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By: Joseph Gonnella
The Motor Carriers of Property Permit Act requires certain motor carriers to maintain minimum liability coverage of $750,000 (“MCPPA” codified at Veh. Code, § 34600). Does this also require insurers to issue policies to those carriers with no less than $750,000 limits? Not according to the California Court of Appeal. Infinity Select Ins. Co. v. Superior Court (Cal Leduc), No. F085014 (Cal. Ct. App., Aug. 8, 2023) (petition for writ of mandate from Fresno County Super. Ct., 19CECG01278).
The underlying case arose from a three-vehicle collision that resulted in a fatality. Infinity Select Insurance Company (“Infinity”) insured defendant Guerra (a motor carrier), and his employee, with bodily injury limits of $50,000 per accident limit. Plaintiff argued that the MCPPA operated to increase those limits to $750,000 and demanded that amount to settle.
That case settled shortly after trial began. The settlement stipulated that: 1) Plaintiff’s damages were approximately $3.5 million; and 2) plaintiff dismissed Guerra and its driver, who assigned their claims against Infinity for alleged bad faith failure to settle.
In the subsequent coverage action, the parties (plaintiffs and Infinity) stipulated that:
The trial court held that the MCPPA amended Infinity’s policy limit to $750,000.
The Court of Appeal found that the trial court erred in reforming the policy limit. The Court of Appeal held the policy provided only the stated limit of $50,000. The Court also noted that the insurer “issued the type of insurance actually requested in the application Guerra submitted through his broker.”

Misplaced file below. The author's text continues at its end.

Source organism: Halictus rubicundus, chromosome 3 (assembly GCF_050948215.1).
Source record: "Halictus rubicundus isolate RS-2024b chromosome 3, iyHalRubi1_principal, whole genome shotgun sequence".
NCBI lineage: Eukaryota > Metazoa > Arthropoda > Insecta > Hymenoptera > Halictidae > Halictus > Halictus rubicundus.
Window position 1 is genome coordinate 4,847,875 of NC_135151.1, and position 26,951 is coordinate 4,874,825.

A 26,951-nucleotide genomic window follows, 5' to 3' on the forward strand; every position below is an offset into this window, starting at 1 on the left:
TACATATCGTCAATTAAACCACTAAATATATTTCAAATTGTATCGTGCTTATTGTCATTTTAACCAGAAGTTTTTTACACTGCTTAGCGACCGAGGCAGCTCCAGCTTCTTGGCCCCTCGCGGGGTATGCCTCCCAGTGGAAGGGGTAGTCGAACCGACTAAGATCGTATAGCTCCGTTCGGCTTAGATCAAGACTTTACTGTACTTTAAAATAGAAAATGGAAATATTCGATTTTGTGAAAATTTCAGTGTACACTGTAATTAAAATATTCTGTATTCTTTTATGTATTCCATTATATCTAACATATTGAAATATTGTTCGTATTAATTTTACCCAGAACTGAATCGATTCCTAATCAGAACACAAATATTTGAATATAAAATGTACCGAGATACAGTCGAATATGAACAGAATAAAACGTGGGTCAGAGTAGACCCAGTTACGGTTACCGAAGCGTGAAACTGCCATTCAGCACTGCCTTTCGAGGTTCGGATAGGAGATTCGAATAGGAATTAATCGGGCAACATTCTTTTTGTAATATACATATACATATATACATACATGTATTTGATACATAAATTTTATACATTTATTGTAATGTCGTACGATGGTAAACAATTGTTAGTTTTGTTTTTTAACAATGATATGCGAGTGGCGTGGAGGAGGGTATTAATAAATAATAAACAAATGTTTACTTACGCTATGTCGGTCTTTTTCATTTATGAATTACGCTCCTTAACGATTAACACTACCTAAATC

Central to the Court of Appeal’s reversal of the trial court’s decision was the Court of Appeal’s determination that an insurer is not required to issue $750,000 minimum limit policies to motor carriers. The MCPPA places no such burden on insurers; the burden is on motor carriers to obtain sufficient insurance. And a motor carrier is not required to obtain a single limit of $750,000 but instead may buy multiple policies with aggregate limits of $750,000. Or, as the Court explained, the MCPPA also permits a motor carrier to satisfy its financial responsibility requirements through a surety bond or certificate of self-insurance.
Thus, the Court found the $50,000 limit in this case was neither against public policy, nor was it against the insurance policy provision that the terms of the policy would “conform to statute” to the extent required by law. Based upon the MCPPA as applied to the subject policy, the $50,000 policy limit could not be reformed.